Man of Steel, 2013, USA
Admittedly, Superman is probably my least-favourite superhero. I’ve never found him to be particularly interesting (the whole “immune to everything but kryptonite” thing is a total bore), but the trailer for this film intrigued me enough to see it opening night.
The planet Krypton is about to be destroyed and Jor-El (Russell Crowe) sends his newborn son, Kal-El to Earth, in the hopes that he will be saved and serve as a beacon of hope to the people of Earth. He’s found by Martha Kent (Diane Lane) and Jonathan Kent (Kevin Costner) who raise them as their own. Clark Kent (Henry Cavill) displays extraordinary powers from a young age, and his father discourages his use of them because he fearss that people will not accept him. When General Zod (Michael Shannon) threatens Earth, Clark, with the help of Lois Lane (Amy Adams), must rise to the occasion and defend his adopted planet.
The origin story itself was excellent, and the best part of the film. I loved the beginning moments of the film on Krypton, and I loved watching Clark grow into his role as Superman. Cavill handled the transformation beautifully and I thought he did a fantastic job in the role. I did feel that he wasn’t given enough space to really take the helm and lead the film, though. Throughout the film, Jor-El overshadowed him, and it was as if he was living in the shadow of his biological father. Perhaps that was the intent; Clark/Kal-El has issues with BOTH of his fathers.
Following the first hour or so, the movie begins to move too fast, which is really saying something for an almost two and a half hour movie. Once Clark learns his origin, things move at a conveniently break-neck speed, which really hurts the film. The pacing issues are easily the biggest problem Man of Steel has. I felt as though fewer plot developments could have been crammed into the second half, and it would have been a more cohesive film with better pacing.
Unfortunately, Man of Steel continues the contemporary tradition of mishandling Lois Lane. She’s a better character than she was in Superman Returns, but in Man of Steel she’s simply whatever she needs to be at any given moment. Do we need a skeptical journalistic sleuth chasing down a rumoured alien being? Great! Do we need a heroic sidekick who happens to be utterly infatuated with Superman? Great, because she can be that too! It just doesn’t work.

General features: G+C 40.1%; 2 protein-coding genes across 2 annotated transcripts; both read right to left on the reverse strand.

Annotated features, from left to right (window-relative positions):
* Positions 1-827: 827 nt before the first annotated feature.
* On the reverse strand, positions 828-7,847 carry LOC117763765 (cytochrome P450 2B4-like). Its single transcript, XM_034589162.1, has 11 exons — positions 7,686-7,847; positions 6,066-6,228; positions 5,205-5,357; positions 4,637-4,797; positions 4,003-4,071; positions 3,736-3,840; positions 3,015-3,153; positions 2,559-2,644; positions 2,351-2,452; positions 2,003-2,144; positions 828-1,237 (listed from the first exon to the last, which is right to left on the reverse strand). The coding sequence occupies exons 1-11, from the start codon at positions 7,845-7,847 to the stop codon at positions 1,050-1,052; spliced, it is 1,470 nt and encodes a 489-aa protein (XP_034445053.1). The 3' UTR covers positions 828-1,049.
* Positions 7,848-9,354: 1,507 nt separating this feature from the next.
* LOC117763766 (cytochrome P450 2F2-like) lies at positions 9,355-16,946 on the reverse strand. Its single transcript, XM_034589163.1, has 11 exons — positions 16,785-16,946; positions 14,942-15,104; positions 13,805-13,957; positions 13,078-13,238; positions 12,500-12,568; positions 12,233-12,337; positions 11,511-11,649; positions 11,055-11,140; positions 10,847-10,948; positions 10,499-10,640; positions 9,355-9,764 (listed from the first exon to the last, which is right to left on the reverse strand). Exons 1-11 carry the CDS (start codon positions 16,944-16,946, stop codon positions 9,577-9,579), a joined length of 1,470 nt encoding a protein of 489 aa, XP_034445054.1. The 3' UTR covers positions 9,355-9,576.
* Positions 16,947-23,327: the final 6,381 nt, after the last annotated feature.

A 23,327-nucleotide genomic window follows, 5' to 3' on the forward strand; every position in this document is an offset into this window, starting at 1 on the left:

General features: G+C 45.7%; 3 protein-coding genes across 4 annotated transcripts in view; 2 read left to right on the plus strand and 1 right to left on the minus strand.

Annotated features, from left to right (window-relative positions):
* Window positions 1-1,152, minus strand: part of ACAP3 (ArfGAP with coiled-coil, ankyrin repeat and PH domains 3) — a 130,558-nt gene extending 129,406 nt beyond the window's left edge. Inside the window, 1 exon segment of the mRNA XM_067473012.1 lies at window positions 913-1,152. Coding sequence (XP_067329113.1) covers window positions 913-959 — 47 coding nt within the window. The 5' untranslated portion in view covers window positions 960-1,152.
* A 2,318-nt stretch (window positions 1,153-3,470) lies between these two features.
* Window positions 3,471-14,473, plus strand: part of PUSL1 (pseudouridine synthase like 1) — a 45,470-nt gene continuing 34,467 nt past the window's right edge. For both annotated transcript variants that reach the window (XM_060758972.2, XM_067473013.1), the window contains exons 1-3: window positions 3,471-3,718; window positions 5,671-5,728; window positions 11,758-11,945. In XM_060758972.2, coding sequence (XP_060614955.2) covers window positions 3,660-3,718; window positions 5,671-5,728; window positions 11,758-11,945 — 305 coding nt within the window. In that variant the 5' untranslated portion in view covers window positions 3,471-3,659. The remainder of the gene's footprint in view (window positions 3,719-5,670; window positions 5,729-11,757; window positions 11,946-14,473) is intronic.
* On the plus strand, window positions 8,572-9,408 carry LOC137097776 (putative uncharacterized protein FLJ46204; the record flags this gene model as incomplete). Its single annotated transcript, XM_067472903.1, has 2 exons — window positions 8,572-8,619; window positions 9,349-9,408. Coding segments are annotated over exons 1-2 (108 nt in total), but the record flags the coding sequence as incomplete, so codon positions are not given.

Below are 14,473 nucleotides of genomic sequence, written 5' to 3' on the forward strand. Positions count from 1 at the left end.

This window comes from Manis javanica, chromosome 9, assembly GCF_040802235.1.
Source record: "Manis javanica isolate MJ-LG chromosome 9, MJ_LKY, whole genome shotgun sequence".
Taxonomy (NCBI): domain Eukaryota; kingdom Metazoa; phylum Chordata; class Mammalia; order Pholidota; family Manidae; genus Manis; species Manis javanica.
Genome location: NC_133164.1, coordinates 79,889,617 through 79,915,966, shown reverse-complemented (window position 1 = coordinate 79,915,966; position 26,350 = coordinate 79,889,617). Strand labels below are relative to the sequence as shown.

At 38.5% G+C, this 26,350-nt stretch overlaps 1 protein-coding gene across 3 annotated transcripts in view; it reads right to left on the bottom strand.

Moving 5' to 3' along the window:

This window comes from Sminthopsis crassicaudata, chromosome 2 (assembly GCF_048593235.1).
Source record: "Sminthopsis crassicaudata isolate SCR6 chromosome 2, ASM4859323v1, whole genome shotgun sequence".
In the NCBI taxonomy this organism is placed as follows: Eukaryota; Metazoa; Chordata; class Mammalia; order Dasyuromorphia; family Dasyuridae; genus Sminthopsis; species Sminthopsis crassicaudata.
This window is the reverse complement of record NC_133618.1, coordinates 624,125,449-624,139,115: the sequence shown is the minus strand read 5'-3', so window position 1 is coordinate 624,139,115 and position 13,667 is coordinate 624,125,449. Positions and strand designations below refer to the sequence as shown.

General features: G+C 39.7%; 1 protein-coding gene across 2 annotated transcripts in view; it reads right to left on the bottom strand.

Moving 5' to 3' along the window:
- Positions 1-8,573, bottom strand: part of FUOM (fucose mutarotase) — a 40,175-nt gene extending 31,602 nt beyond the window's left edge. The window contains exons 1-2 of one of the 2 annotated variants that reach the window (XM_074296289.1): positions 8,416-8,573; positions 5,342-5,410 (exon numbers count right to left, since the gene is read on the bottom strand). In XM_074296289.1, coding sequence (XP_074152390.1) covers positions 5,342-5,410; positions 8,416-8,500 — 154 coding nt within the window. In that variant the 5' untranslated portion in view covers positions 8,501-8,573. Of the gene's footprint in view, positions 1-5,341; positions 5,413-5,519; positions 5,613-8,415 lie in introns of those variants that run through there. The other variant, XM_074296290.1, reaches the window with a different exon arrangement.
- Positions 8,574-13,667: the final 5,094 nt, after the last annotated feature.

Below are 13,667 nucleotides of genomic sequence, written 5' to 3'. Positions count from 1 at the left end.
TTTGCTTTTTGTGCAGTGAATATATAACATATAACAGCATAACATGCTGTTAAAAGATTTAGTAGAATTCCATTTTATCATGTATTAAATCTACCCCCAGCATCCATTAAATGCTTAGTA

What does work magnificently is General Zod. I love Shannon (if you haven’t seen Take Shelter, rent it immediately), and he truly is a force in this film. He commands every scene he’s in, and he’s a ruthless villain. Despite all of this, Shannon manages to generate some audience sympathy for the character, which is a tremendous feat, given what Zod wishes to do to Earth.
I was a big fan of the action sequences too. I have my issues with Zack Snyder as a director, but the one thing he really excels at are action sequences. There’s a fight scene in the air that looks unbelievable – and the 3D was great, too, which is rare praise coming from me! The movie looked very, very good. Some of the action sequences could have been trimmed a bit for time, but overall, they were very well done.
Frankly, Man of Steel doesn’t deserve the critical lashing it has been receiving. While it’s not nearly as good as Christopher Nolan’s Batman trilogy, it’s still a pretty good film. See this film in theatres.